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Hooked on ‘Grace and Frankie’

Other than an occasional movie like “The Second Best Exotic Marigold Hotel,” there are precious few examples of successful aging in the popular culture. Films and TV mainly center on younger, more photogenic people, with their elders chiming in as parents or in other supporting roles.

So it was with great interest that I queued up the latest Netflix original series, a sitcom called “Grace and Frankie” that pairs Jane Fonda with her old “Nine to Five” co-star Lily Tomlin.

The women are married to law partners—Martin Sheen and Sam Waterston, respectively—who confess in the first episode to a homosexual affair two decades long. Robert and Sol leave their wives and move in together, while the women wind up as roommates in the beach house the two families mutually own.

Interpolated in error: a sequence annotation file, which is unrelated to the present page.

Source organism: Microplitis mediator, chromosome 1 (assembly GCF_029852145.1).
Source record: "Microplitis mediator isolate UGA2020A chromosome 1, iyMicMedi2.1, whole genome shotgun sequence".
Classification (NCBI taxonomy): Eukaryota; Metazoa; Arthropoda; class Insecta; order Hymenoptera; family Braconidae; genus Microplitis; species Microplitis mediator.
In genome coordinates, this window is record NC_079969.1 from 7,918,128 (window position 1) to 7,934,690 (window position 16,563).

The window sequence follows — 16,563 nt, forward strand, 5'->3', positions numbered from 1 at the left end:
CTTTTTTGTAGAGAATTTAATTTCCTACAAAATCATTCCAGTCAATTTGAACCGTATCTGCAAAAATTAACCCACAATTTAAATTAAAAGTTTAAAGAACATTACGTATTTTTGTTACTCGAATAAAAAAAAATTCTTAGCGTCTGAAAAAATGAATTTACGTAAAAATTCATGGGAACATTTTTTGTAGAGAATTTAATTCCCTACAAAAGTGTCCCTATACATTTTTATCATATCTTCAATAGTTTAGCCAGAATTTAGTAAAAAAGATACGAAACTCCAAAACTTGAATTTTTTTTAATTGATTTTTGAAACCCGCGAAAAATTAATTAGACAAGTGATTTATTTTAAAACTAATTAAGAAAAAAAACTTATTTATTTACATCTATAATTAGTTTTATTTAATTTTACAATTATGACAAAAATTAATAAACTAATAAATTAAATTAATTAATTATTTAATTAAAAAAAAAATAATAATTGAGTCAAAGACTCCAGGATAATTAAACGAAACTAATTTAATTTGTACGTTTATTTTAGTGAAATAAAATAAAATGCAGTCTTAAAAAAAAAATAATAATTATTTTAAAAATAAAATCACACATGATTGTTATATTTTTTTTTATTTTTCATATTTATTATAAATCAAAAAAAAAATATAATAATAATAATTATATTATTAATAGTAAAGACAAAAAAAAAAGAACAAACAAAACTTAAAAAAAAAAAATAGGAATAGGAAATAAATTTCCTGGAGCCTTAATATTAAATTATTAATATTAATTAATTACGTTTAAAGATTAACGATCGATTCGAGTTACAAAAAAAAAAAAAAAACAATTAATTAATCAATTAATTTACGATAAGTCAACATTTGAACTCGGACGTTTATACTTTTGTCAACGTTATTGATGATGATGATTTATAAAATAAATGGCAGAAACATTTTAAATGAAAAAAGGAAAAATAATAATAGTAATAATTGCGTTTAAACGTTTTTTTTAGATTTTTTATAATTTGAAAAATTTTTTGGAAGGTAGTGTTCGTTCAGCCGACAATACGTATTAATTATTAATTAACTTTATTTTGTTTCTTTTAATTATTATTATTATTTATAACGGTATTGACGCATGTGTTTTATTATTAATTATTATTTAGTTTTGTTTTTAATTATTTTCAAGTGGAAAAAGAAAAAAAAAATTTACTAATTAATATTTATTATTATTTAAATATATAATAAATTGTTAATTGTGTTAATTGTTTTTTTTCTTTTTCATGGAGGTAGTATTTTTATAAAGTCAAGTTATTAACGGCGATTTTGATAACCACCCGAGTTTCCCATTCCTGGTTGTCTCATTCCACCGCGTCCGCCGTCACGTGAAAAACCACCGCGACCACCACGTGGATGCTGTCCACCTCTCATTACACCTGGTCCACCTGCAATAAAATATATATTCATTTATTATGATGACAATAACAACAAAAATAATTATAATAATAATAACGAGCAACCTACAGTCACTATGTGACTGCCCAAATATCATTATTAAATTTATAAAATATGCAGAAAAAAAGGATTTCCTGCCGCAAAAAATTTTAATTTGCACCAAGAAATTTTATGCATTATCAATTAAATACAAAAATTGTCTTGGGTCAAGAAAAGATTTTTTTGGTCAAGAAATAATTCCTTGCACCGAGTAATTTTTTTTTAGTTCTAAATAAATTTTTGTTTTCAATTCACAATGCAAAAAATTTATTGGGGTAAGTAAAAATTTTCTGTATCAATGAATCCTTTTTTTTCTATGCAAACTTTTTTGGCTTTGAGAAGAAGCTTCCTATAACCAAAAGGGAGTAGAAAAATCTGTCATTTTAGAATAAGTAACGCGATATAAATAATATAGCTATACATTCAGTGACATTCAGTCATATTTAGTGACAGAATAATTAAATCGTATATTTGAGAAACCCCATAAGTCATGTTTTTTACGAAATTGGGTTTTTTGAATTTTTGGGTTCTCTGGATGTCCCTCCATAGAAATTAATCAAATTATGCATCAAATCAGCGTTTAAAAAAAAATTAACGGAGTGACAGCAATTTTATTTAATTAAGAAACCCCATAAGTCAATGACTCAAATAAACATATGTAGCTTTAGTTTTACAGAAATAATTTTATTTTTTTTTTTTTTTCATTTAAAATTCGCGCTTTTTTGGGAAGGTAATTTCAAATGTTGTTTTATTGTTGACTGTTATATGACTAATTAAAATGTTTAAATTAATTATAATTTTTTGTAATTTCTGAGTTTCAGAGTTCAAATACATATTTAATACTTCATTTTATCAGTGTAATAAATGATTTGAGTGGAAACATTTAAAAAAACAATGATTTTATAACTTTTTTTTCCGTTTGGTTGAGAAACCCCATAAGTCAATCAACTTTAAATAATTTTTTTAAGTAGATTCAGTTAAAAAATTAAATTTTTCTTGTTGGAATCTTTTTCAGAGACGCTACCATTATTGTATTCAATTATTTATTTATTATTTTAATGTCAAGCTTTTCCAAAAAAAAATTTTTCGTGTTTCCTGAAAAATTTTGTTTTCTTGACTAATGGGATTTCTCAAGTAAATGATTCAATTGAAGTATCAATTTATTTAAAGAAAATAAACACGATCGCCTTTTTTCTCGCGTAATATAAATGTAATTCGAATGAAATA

The impeccably groomed Grace (Fonda) and hippy-dippy Frankie (Tomlin) don’t much like each other. Grace has retired as the CEO of a cosmetics company she founded, while Frankie is an artist who teaches painting to ex-cons. Part of the fun is watching this Odd Couple cohabit, but the payoff is seeing them gradually develop and deepen a friendship.

Let it be said upfront that yes, Jane Fonda looks amazing at 77. She’s too thin (there’s a running joke in the series about how Grace never eats) and is a bit of a Stepford Wife, thanks to cosmetic surgery. Nevertheless, Fonda truly does look ageless. So does Tomlin, actually, with her long hair, flowing robes and scarves.